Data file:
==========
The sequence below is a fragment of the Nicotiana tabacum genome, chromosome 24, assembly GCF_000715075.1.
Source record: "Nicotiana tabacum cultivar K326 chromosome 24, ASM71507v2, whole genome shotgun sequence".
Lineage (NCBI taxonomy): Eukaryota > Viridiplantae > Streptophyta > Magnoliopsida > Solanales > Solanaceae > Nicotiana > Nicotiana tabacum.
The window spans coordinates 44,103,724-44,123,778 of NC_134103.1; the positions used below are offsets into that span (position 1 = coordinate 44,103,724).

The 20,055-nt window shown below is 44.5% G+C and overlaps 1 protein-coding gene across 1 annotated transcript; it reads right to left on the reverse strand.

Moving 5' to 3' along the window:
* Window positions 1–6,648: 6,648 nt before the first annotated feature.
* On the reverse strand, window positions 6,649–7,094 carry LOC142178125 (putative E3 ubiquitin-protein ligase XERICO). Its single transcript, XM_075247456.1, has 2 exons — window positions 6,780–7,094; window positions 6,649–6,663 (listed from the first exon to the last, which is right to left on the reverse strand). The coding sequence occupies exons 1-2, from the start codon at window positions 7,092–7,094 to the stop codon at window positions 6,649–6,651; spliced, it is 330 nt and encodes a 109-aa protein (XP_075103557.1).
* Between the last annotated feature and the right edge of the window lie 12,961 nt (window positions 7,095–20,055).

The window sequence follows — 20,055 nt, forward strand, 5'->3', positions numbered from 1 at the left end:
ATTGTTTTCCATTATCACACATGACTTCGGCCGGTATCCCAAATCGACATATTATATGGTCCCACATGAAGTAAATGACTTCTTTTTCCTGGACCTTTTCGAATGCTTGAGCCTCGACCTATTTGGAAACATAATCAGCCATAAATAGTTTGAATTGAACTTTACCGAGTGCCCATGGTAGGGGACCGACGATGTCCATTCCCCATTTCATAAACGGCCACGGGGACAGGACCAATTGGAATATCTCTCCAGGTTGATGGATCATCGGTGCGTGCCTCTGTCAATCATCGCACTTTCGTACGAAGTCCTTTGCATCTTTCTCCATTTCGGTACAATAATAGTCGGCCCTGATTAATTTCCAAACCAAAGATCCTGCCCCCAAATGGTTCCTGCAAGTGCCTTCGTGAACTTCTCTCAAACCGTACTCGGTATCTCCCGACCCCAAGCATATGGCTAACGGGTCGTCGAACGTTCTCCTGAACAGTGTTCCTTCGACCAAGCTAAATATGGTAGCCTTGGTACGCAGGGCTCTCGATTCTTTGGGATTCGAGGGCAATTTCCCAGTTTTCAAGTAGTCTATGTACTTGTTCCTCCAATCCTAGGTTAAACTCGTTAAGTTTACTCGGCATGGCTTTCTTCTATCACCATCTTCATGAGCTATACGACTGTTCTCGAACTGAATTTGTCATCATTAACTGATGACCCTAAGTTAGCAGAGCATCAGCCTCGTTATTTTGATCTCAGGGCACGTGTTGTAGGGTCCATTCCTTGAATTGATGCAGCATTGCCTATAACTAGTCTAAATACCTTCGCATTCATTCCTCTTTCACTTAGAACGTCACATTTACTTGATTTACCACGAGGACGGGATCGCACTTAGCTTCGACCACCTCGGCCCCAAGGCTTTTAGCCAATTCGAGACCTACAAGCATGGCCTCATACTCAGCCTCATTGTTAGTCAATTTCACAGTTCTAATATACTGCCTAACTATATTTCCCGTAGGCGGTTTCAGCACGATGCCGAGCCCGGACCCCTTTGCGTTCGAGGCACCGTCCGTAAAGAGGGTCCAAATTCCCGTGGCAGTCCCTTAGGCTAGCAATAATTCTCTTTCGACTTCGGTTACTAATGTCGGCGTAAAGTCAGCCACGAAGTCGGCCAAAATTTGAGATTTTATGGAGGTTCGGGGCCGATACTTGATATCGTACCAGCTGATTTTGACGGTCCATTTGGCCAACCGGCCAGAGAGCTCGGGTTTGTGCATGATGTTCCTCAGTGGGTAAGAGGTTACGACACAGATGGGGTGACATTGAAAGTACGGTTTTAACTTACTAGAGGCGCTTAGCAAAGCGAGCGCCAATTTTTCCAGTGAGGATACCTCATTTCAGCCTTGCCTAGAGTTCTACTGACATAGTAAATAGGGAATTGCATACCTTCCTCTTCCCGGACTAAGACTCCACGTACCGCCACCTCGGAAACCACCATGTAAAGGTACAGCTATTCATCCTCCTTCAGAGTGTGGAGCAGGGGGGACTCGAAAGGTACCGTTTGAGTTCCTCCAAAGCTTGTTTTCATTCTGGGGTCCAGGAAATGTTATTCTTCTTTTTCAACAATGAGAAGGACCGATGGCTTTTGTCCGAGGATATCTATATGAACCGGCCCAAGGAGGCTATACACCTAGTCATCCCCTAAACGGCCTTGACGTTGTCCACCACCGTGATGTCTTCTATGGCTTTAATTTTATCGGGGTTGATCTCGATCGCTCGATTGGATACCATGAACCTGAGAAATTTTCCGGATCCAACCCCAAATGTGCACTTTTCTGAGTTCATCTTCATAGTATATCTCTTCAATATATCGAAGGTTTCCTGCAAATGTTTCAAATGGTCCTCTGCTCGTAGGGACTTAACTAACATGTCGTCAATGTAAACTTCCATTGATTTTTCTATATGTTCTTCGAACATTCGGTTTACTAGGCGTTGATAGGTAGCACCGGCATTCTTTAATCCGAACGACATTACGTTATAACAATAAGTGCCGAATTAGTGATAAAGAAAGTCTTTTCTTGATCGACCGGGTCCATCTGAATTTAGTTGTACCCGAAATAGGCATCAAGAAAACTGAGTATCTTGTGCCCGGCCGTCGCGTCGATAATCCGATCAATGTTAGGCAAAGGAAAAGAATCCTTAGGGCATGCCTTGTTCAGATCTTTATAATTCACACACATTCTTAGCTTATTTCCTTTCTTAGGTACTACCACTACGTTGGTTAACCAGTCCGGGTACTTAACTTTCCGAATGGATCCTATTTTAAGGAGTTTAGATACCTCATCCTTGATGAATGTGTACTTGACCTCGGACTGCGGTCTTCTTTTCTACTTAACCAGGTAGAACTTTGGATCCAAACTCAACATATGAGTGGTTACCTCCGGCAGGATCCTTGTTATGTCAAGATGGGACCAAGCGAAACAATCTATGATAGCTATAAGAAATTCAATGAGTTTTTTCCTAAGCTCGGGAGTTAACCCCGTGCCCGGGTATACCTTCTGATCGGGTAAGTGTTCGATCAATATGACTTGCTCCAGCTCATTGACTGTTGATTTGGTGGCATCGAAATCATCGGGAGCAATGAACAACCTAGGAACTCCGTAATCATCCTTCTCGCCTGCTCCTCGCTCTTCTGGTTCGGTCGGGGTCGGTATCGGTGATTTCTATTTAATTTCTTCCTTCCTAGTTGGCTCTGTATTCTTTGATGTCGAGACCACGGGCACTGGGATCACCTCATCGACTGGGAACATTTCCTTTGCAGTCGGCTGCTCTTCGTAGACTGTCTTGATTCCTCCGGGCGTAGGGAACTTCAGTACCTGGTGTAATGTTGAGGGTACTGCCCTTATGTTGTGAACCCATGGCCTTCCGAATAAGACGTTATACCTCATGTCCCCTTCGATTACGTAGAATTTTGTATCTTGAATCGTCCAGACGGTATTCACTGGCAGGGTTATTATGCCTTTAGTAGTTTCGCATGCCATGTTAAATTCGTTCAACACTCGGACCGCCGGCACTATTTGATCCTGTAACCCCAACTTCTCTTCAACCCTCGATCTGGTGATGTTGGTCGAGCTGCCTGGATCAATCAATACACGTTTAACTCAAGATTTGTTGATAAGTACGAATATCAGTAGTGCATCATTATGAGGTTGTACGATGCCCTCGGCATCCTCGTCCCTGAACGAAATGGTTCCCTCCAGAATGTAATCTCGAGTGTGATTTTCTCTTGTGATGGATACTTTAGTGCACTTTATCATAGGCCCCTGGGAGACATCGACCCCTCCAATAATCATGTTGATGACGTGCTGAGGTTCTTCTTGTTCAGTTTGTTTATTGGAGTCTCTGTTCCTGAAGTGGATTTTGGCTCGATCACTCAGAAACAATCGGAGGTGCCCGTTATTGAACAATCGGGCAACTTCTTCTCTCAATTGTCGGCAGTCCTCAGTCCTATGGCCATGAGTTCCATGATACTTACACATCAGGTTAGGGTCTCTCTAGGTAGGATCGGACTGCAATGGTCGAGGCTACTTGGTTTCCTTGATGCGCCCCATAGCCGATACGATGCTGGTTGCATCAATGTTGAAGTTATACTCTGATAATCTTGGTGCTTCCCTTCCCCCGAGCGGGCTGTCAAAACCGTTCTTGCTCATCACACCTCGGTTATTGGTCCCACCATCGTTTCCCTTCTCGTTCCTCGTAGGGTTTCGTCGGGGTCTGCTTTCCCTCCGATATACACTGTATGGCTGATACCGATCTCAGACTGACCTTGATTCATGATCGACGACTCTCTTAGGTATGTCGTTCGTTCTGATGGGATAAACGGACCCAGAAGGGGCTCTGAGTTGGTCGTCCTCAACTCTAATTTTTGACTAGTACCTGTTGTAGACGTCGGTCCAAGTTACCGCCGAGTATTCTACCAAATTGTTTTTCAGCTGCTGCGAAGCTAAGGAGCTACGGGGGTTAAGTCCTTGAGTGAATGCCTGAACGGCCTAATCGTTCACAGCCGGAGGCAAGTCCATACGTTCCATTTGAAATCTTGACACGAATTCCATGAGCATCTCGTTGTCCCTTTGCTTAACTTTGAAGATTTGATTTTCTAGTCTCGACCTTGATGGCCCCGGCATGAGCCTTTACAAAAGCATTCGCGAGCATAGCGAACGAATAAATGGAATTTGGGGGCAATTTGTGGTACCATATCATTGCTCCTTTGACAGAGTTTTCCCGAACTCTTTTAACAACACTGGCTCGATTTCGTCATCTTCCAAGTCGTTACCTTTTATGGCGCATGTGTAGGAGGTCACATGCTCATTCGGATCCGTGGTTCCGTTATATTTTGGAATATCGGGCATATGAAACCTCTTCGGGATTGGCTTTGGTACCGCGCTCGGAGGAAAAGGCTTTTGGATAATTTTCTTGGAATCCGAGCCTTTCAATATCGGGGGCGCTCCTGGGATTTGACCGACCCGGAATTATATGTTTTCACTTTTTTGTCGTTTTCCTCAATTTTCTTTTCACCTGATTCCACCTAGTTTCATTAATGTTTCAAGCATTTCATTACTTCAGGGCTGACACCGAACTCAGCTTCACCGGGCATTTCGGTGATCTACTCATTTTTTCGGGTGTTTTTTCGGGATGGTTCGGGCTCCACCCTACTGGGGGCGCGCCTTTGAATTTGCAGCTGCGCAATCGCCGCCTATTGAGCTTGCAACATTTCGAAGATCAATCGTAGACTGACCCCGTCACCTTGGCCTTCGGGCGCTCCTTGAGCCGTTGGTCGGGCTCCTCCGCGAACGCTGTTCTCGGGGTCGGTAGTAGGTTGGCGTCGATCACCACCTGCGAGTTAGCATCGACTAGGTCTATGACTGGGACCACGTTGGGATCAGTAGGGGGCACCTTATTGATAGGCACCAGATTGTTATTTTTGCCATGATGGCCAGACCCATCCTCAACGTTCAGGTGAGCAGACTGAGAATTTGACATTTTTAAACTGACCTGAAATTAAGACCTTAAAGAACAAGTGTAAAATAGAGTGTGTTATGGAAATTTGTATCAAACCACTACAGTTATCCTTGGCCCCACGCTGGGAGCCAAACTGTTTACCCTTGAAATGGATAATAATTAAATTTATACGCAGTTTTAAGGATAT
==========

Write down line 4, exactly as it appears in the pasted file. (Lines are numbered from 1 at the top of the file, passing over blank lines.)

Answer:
The window spans coordinates 44,103,724-44,123,778 of NC_134103.1; the positions used below are offsets into that span (position 1 = coordinate 44,103,724).